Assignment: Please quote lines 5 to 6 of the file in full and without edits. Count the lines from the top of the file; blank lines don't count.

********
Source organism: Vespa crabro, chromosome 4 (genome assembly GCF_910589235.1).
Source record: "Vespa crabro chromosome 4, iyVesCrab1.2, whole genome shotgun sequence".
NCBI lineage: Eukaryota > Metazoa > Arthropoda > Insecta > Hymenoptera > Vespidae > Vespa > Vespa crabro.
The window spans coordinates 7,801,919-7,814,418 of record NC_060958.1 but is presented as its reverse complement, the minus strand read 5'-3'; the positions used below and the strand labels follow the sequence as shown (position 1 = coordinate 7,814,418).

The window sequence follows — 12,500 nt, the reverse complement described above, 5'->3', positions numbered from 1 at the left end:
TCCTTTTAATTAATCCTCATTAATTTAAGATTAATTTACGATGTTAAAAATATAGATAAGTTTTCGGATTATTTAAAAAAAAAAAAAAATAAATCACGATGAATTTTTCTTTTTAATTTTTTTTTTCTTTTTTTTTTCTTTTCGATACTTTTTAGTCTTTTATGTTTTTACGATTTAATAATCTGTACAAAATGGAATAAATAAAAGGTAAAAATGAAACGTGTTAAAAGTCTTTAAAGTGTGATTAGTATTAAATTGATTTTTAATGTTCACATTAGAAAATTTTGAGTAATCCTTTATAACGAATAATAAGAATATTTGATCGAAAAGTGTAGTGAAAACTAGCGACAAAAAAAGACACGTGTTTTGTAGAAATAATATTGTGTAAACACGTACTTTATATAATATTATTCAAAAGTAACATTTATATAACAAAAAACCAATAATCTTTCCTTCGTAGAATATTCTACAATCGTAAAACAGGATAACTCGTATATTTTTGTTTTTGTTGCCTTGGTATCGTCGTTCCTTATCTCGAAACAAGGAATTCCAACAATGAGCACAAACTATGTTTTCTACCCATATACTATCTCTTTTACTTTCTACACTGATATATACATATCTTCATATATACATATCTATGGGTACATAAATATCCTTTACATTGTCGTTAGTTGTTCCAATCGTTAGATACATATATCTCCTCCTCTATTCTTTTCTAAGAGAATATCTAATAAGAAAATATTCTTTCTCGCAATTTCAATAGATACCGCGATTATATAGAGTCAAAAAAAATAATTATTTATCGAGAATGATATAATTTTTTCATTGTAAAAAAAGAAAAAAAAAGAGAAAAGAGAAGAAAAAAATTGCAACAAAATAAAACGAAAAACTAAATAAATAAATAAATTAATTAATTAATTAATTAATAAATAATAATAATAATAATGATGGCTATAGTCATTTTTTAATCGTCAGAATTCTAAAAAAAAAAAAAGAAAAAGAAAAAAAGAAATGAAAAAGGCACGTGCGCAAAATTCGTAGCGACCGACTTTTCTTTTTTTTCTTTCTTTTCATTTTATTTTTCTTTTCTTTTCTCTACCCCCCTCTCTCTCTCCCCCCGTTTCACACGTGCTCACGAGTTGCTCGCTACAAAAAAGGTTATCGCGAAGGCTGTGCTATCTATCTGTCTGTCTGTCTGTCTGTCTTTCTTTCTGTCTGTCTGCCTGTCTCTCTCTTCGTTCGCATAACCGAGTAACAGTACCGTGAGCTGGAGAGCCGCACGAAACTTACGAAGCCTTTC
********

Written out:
The window sequence follows — 12,500 nt, the reverse complement described above, 5'->3', positions numbered from 1 at the left end:
TCCTTTTAATTAATCCTCATTAATTTAAGATTAATTTACGATGTTAAAAATATAGATAAGTTTTCGGATTATTTAAAAAAAAAAAAAAATAAATCACGATGAATTTTTCTTTTTAATTTTTTTTTTCTTTTTTTTTTCTTTTCGATACTTTTTAGTCTTTTATGTTTTTACGATTTAATAATCTGTACAAAATGGAATAAATAAAAGGTAAAAATGAAACGTGTTAAAAGTCTTTAAAGTGTGATTAGTATTAAATTGATTTTTAATGTTCACATTAGAAAATTTTGAGTAATCCTTTATAACGAATAATAAGAATATTTGATCGAAAAGTGTAGTGAAAACTAGCGACAAAAAAAGACACGTGTTTTGTAGAAATAATATTGTGTAAACACGTACTTTATATAATATTATTCAAAAGTAACATTTATATAACAAAAAACCAATAATCTTTCCTTCGTAGAATATTCTACAATCGTAAAACAGGATAACTCGTATATTTTTGTTTTTGTTGCCTTGGTATCGTCGTTCCTTATCTCGAAACAAGGAATTCCAACAATGAGCACAAACTATGTTTTCTACCCATATACTATCTCTTTTACTTTCTACACTGATATATACATATCTTCATATATACATATCTATGGGTACATAAATATCCTTTACATTGTCGTTAGTTGTTCCAATCGTTAGATACATATATCTCCTCCTCTATTCTTTTCTAAGAGAATATCTAATAAGAAAATATTCTTTCTCGCAATTTCAATAGATACCGCGATTATATAGAGTCAAAAAAAATAATTATTTATCGAGAATGATATAATTTTTTCATTGTAAAAAAAGAAAAAAAAAGAGAAAAGAGAAGAAAAAAATTGCAACAAAATAAAACGAAAAACTAAATAAATAAATAAATTAATTAATTAATTAATTAATAAATAATAATAATAATAATGATGGCTATAGTCATTTTTTAATCGTCAGAATTCTAAAAAAAAAAAAAGAAAAAGAAAAAAAGAAATGAAAAAGGCACGTGCGCAAAATTCGTAGCGACCGACTTTTCTTTTTTTTCTTTCTTTTCATTTTATTTTTCTTTTCTTTTCTCTACCCCCCTCTCTCTCTCCCCCCGTTTCACACGTGCTCACGAGTTGCTCGCTACAAAAAAGGTTATCGCGAAGGCTGTGCTATCTATCTGTCTGTCTGTCTGTCTGTCTTTCTTTCTGTCTGTCTGCCTGTCTCTCTCTTCGTTCGCATAACCGAGTAACAGTACCGTGAGCTGGAGAGCCGCACGAAACTTACGAAGCCTTTC